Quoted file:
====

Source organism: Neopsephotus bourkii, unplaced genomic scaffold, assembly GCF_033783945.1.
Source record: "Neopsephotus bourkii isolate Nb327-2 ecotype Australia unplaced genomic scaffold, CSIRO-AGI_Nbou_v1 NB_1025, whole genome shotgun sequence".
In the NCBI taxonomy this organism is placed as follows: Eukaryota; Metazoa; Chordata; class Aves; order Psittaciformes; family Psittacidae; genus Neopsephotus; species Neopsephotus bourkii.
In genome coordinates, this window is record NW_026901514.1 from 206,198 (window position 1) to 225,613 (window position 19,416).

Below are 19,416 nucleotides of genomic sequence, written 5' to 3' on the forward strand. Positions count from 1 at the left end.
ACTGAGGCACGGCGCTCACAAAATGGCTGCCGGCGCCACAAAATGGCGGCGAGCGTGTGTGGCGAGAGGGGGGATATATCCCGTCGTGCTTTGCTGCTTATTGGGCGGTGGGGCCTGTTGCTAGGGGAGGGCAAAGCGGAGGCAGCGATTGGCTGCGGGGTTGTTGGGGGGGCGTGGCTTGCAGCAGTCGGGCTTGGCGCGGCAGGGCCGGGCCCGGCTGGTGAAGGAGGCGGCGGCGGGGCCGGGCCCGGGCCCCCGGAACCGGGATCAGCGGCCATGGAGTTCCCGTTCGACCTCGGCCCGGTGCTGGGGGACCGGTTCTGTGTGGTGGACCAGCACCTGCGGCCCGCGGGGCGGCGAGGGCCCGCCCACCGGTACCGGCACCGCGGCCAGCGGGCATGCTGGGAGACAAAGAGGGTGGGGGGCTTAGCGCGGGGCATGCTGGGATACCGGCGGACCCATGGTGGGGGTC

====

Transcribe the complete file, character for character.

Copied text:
Source organism: Neopsephotus bourkii, unplaced genomic scaffold, assembly GCF_033783945.1.
Source record: "Neopsephotus bourkii isolate Nb327-2 ecotype Australia unplaced genomic scaffold, CSIRO-AGI_Nbou_v1 NB_1025, whole genome shotgun sequence".
In the NCBI taxonomy this organism is placed as follows: Eukaryota; Metazoa; Chordata; class Aves; order Psittaciformes; family Psittacidae; genus Neopsephotus; species Neopsephotus bourkii.
In genome coordinates, this window is record NW_026901514.1 from 206,198 (window position 1) to 225,613 (window position 19,416).

Below are 19,416 nucleotides of genomic sequence, written 5' to 3' on the forward strand. Positions count from 1 at the left end.
ACTGAGGCACGGCGCTCACAAAATGGCTGCCGGCGCCACAAAATGGCGGCGAGCGTGTGTGGCGAGAGGGGGGATATATCCCGTCGTGCTTTGCTGCTTATTGGGCGGTGGGGCCTGTTGCTAGGGGAGGGCAAAGCGGAGGCAGCGATTGGCTGCGGGGTTGTTGGGGGGGCGTGGCTTGCAGCAGTCGGGCTTGGCGCGGCAGGGCCGGGCCCGGCTGGTGAAGGAGGCGGCGGCGGGGCCGGGCCCGGGCCCCCGGAACCGGGATCAGCGGCCATGGAGTTCCCGTTCGACCTCGGCCCGGTGCTGGGGGACCGGTTCTGTGTGGTGGACCAGCACCTGCGGCCCGCGGGGCGGCGAGGGCCCGCCCACCGGTACCGGCACCGCGGCCAGCGGGCATGCTGGGAGACAAAGAGGGTGGGGGGCTTAGCGCGGGGCATGCTGGGATACCGGCGGACCCATGGTGGGGGTC